Angela Zhou, who plays Fong (a.k.a. Mei) on AMC’s Hell on Wheels, talks about her unusual first day on set and how a night out with Calgary’s transgender community helped her prepare for her role.
Q: You’re one of the new members of the Hell on Wheels cast for Season 5. What was your first day on set like?
A: It was a little out of the ordinary. We took a private charter plane to an island where we were shooting on a cliff. Anson [Mount] even said to me, “Angela, I hope you realize not every day will be like this. You won’t be flying private planes!” [Laughs] My first day on set was a magical experience.
Q: Season 5 of Hell on Wheels takes a look at the Chinese immigrant experience during the construction of the Transcontinental Railroad. What kind of research did you do to prepare for your role?
A: We actually had a lot of material from the writer’s room. There was a book, Nothing Like It In the World by Stephen E. Ambrose, which was about the railroad itself, and then there was The Chinatown War by Scott Zesch, which was specifically about the Chinese experience when they first landed in San Francisco. That book in particular talked about Chinese women’s roles in the frontier town. I also watched a DVD series, Becoming American: The Chinese Experience, which had great commentary and was a visual source to see what people looked like.
Q: At what point did you learn Fong’s secret? In what ways did portraying a woman who is disguising herself as a man change your approach to the part?
A: At first, I was told that Mei was just a tomboy. [Laughs] During the callback, I learned that Mei was disguising herself as a boy. After getting over the shock and thinking, “No! I could never pull this off,” I settled down and told myself I could do it. When I got dressed, I felt more like Fong and started to learn the mannerisms. When I actually got the role, they hired a gender consultant who is a transgender man. He took me for a night out on the town in Calgary, and he and his friends in the transgender community gave me some tips on how to walk and talk.
Q: Between the portrayal of hard manual labor and the cold mountain environment, Hell on Wheels is physically demanding. Has that presented any particular challenges for you? How did you deal with them?
A: I’ve never shot on a set like this before. It is really hard, but it’s something I really love doing. At the end of the day, these were the conditions people dealt with. Back then, they didn’t have technology or things to keep them warm, but they were able to keep pushing forward. I’m lucky because I was kept warm in between shots and could look forward to going back to my hotel room. You look at these huge mountains and think, “I wouldn’t even dare dream about inching my way through that.” That’s what helped me through: I wasn’t actually on the railroad! [Laughs]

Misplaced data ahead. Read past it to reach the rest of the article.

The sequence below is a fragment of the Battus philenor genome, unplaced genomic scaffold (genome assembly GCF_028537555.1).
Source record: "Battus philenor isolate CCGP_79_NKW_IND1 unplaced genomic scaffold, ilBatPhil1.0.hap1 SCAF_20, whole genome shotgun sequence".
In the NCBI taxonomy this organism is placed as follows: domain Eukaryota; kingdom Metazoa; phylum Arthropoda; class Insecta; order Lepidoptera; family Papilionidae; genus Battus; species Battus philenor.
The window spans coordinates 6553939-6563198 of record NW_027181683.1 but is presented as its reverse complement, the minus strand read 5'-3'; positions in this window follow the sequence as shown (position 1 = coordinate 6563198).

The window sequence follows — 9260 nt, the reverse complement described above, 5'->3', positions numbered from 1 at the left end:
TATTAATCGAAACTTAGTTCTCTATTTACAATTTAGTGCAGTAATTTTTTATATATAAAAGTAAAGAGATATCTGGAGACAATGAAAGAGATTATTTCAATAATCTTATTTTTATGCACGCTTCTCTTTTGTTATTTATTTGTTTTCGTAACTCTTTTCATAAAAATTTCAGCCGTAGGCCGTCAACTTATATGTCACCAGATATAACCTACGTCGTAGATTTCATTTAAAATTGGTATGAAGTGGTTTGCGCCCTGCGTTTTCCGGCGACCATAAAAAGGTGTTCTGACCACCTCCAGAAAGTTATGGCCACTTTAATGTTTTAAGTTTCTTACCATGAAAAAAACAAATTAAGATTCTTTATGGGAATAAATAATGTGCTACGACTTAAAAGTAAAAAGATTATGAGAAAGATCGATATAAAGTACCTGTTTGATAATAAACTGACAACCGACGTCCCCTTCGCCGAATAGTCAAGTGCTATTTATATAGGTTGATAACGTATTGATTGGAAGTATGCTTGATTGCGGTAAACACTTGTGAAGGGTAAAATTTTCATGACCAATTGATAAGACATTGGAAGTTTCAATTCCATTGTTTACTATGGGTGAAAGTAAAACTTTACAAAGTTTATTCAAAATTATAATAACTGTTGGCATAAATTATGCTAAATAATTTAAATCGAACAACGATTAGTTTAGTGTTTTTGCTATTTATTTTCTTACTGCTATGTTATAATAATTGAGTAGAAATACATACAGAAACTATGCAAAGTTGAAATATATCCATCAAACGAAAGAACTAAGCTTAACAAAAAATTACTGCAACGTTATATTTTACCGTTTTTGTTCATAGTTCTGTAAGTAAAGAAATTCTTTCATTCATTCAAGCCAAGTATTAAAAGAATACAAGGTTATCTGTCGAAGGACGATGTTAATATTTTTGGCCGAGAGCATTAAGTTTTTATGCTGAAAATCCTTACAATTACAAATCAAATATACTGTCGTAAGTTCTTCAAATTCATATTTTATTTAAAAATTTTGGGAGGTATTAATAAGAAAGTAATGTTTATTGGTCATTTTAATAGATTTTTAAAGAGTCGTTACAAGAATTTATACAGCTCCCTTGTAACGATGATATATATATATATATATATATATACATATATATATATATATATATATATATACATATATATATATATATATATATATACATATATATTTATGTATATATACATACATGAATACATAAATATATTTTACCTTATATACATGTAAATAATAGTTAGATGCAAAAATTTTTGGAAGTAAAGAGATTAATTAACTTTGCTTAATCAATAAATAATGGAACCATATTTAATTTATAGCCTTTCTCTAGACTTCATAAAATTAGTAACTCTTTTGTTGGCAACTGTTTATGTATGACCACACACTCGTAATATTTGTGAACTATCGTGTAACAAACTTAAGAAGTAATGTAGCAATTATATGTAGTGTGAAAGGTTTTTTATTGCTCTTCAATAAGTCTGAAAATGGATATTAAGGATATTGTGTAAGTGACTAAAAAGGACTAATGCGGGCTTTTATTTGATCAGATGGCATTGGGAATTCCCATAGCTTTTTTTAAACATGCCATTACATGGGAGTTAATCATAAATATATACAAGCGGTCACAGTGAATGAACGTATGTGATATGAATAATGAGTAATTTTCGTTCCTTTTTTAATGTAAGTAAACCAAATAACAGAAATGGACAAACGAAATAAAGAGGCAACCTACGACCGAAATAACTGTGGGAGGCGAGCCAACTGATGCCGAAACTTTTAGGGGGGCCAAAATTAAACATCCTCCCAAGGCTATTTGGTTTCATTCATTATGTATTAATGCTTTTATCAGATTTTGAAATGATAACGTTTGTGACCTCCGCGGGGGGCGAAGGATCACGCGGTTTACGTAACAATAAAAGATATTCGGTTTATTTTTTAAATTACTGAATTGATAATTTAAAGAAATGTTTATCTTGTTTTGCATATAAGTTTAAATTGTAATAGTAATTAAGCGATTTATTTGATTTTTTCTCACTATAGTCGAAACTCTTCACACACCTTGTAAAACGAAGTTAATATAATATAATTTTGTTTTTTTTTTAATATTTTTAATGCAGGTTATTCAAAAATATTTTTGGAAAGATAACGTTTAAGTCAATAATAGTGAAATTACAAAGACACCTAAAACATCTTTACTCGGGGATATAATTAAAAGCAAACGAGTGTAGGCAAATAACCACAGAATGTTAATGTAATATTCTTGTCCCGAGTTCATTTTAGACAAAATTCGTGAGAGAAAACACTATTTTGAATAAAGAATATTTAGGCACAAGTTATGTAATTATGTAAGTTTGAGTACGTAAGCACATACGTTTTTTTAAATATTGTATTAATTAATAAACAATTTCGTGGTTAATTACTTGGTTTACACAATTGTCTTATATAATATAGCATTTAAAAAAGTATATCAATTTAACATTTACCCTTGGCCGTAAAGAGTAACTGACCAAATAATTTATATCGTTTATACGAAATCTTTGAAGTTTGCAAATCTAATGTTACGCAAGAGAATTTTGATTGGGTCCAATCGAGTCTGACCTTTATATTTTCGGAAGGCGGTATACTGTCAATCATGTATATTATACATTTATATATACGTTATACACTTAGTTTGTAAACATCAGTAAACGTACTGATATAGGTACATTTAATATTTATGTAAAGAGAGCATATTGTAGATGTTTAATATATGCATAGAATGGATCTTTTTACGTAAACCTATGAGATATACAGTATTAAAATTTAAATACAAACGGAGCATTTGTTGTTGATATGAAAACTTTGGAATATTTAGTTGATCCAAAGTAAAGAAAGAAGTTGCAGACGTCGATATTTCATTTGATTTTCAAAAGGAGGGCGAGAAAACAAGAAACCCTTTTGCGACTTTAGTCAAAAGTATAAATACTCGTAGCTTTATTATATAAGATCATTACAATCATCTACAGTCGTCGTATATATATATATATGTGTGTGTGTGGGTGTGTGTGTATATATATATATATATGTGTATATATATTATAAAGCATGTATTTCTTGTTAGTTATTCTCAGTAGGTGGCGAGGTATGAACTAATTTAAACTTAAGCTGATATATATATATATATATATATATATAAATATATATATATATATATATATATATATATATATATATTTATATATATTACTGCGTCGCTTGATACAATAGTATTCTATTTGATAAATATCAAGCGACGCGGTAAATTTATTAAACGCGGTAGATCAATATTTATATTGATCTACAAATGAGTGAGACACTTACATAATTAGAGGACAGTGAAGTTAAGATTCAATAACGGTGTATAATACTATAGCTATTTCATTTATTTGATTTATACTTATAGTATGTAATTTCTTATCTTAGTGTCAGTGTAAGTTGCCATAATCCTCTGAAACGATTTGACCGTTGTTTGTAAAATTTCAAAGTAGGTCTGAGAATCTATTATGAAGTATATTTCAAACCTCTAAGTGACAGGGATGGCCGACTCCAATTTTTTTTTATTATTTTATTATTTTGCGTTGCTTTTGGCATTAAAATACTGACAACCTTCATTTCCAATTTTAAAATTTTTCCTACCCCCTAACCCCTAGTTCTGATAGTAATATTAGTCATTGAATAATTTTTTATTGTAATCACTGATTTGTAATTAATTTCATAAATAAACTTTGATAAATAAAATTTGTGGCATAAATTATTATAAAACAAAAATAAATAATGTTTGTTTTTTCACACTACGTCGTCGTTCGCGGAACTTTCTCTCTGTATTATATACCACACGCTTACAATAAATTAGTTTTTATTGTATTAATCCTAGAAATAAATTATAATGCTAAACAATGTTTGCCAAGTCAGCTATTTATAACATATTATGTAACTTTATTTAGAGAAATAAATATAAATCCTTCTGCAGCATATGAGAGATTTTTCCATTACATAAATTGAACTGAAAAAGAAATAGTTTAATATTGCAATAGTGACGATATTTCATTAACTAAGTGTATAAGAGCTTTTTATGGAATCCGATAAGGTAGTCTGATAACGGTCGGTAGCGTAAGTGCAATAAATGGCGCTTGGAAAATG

Q: Fong seems to thrive in the Hell on Wheels environment, tackling the railroad work head-on and unafraid to relay orders to her fellow workers or to speak her mind. Can you relate to how she handles her world?
A: She believes in herself, and she believes she can do the same work as men. Coming from China, there was an intense division between males and females, because having a male child was the only way to pass down your name. Female children helped around the house, and then they would be married off and not considered a part of the family anymore. Unfortunately, you still see it nowadays in the more rural parts of China. In a way, this unfortunate situation is a silver lining for Mei, because now she has the freedom that her personality naturally gravitates towards anyway. She even gets a little cocky because she’s already comfortable being a man. I admire her for that.
Q: Talk a little about the emotional scene in Episode 502 in which Fong tells Cullen about losing her family and home. How did you prepare for it?
A: I stared into the fire and visualized my family going away. I thought about my mother brushing my hair and then going away. That was something that happened on a daily basis back then. On the railroad, people were dying every single day, and you didn’t know who to trust. For Cullen to share something from his past as well, and for it to come from a white man who is her boss, felt very fatherly and like they had a true connection. She understands what he’s going through.
Q: What have you enjoyed most about being a part of Hell on Wheels?
A: I never thought I would get to be on a Western. The Chinese were a huge part of these pioneer towns, but you don’t see that on a lot of shows. It’s like immigration just didn’t happen. A lot of the roles I get are cute Asian nerdy girls, but my character has so many layers and such a huge arc. There’s such amazing talent, and everyone does their job so well that I barely have to act because I’m already convinced. They welcomed me with open arms and took me under their wings. It’s just been great!
Read an interview with Anson Mount, who plays Cullen Bohannon.Read More